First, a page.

Filichia Features: Elf on TV, Elf on Stage

Filichia Features: Elf on TV, Elf on Stage

"You saw some of it on TV. Now see all of it on stage."

That's one way you could advertise your production of Elf during the 2015 holiday season. After all, the recent animated NBC special -- although funny, charming and touching -- was a mere hour long and offered only a fraction of Thomas Meehan and Bob Martin’s witty book, Matthew Sklar's tuneful music and Chad Beguelin's sharp lyrics.

So let’s concentrate on the original musical, the full-length story of Buddy the Elf, the North Pole resident who’s learned that he’s really Buddy the human. As an infant resident of an orphanage, he’d snuck inside Santa’s bag. His mother had died without telling his father that he existed. Now Walter Hobbs’ son has come to New York City to find his daddy.

The TV special has the unlikely scenario of Buddy’s just happening to run into Walter in a city of eight million. The stage show instead offers a more convincing scene: Buddy simply goes up to Walter’s office -- a terrible time for Walter. He’s made a big mistake at work and now must make up for it. And wouldn’t you know his wife Emily and son Michael now show up and expect him to accompany them on a hunt for a Christmas tree. Walter sings (in a song not in the TV version) “Christmas Always Gets in the Way,” which includes one of Beguelin’s best lyrics: "Money doesn't grow on Christmas trees."

So when Walter meets the naturally affectionate elf who finds childish delight in everything, he judges him “insane” and “an idiot" –even before Buddy uses the shredder to make “snow” out of an important document. What we love about Buddy, however, is that he’s innocent of humanity’s worst qualities. In the numerous times he’s mocked or insulted by cynical Manhattanites, he doesn’t realize it because he’s never known regular people. They can best be described by a line in the film version of Harvey: "You know what stinkers they can be."

One of them is Jovie, who works in the Macy’s Christmas toy department. Unlike her TV counterpart, Jovie is far more complicated and dour n the stage show. "I'm not a Christmas person," she warns Buddy when she meets him, before narrowing her eyes to slits and warning "So dial down the elf-speak." Jovie offers many wisecracks to show she's wise enough to keep her tough facade from cracking. "If you lower your expectations in life," she advises Buddy, "you avoid a lot of disappointment."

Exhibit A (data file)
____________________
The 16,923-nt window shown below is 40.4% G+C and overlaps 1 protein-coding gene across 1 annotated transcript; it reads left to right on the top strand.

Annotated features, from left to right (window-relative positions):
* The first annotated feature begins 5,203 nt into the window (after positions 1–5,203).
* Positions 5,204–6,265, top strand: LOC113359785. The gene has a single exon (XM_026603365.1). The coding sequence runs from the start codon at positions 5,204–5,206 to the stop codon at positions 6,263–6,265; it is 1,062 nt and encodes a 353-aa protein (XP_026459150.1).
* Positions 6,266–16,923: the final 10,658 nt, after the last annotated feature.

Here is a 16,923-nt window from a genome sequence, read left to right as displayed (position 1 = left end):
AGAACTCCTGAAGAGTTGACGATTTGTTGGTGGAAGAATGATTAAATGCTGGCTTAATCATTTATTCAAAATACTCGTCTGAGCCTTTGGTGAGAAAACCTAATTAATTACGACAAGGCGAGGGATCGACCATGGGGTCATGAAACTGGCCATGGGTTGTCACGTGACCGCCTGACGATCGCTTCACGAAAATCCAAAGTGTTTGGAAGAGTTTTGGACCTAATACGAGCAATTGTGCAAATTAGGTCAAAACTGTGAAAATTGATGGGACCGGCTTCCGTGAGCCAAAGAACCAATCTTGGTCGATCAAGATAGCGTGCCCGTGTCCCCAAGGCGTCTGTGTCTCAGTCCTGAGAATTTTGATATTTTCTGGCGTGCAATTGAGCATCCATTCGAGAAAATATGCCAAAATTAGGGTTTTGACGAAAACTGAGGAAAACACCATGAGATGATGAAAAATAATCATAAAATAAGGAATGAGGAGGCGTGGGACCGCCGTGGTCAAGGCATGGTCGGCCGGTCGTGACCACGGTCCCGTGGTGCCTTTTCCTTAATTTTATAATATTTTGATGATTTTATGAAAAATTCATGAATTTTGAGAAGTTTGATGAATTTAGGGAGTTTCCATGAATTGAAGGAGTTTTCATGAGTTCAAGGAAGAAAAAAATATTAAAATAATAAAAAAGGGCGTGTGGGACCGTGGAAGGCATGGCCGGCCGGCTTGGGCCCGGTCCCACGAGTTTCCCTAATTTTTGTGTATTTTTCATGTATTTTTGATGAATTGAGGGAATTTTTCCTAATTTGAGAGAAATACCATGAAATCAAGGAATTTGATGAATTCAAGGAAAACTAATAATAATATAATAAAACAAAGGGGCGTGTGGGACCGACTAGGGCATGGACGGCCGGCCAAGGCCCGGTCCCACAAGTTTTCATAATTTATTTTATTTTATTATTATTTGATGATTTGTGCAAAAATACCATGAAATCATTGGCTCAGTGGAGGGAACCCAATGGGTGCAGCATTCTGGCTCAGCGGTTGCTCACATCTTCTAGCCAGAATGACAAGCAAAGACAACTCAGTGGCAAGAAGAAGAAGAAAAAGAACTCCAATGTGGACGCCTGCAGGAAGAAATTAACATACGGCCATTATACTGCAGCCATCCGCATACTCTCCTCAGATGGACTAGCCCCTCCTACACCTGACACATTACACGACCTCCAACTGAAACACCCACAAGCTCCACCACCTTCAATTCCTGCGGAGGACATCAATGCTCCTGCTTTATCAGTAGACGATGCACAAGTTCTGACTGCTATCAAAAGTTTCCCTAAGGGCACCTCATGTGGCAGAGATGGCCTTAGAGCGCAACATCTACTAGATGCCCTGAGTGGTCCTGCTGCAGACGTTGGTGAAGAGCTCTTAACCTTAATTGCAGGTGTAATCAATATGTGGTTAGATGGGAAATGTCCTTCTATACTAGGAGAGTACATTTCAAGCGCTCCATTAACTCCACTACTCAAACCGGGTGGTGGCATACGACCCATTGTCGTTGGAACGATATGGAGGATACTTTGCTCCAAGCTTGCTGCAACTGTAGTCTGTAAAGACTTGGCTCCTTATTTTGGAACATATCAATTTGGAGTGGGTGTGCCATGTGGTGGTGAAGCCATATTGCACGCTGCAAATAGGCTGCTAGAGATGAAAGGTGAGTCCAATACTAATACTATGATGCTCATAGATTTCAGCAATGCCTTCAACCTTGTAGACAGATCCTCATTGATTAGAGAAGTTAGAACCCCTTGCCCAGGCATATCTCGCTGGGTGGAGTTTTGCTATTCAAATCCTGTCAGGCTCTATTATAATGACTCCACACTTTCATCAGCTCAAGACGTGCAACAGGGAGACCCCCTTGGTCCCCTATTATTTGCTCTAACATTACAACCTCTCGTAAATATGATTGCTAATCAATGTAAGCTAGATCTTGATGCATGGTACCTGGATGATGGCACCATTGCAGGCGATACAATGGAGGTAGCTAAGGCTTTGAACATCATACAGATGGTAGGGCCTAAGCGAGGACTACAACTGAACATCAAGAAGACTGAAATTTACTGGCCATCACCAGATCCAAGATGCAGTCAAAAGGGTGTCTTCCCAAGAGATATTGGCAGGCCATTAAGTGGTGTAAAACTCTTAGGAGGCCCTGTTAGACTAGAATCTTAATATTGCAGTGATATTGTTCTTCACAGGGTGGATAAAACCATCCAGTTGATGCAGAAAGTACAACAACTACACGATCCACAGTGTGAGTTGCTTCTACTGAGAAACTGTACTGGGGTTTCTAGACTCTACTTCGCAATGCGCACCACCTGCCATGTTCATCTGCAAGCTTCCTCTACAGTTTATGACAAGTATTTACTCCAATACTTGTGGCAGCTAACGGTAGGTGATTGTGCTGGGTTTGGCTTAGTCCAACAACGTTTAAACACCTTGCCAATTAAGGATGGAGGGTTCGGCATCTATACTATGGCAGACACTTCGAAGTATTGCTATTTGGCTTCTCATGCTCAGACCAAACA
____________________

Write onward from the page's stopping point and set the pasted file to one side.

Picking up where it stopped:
But he does win her over, which leads to further complications. Jovie eventually sings one of those jazzy, razz-ma-tazzy woe-is-me songs in which she tells anyone who'll listen "Never Fall in Love with an Elf." Those who saw the show on TV will enjoy discovering it when they see the show on stage.

NBC's Buddy's Musical Christmas

Emily in the full-length musical is initially supportive of Buddy, although she eventually tells her son “You have a crazy brother. Lots of people do.” Michael stays loyal, because Buddy is more than the brother Michael never had; he's the father Michael needs. This subplot is downplayed in the TV version, which eliminates some decidedly adult references found in the stage show – such as two elves alluding to having had an affair and a theme of “Christmas is all about fighting with your family.”

The TV special had Emily accept at face value that Buddy was Walter’s son. On stage, Emily pulls out a hair from Buddy's head -- and because Walter always leaves hair in the sink, she’s able to provide enough evidence for DNA testing. Buddy's his son, all right. Such a complex concept wouldn’t have been right for an animated special – no more than the stage show’s jokes about the dangers of youth hostels, tattoos on buttocks, Charlie Sheen, Charlie Rose and even the strange smell our urine acquires after we eat asparagus.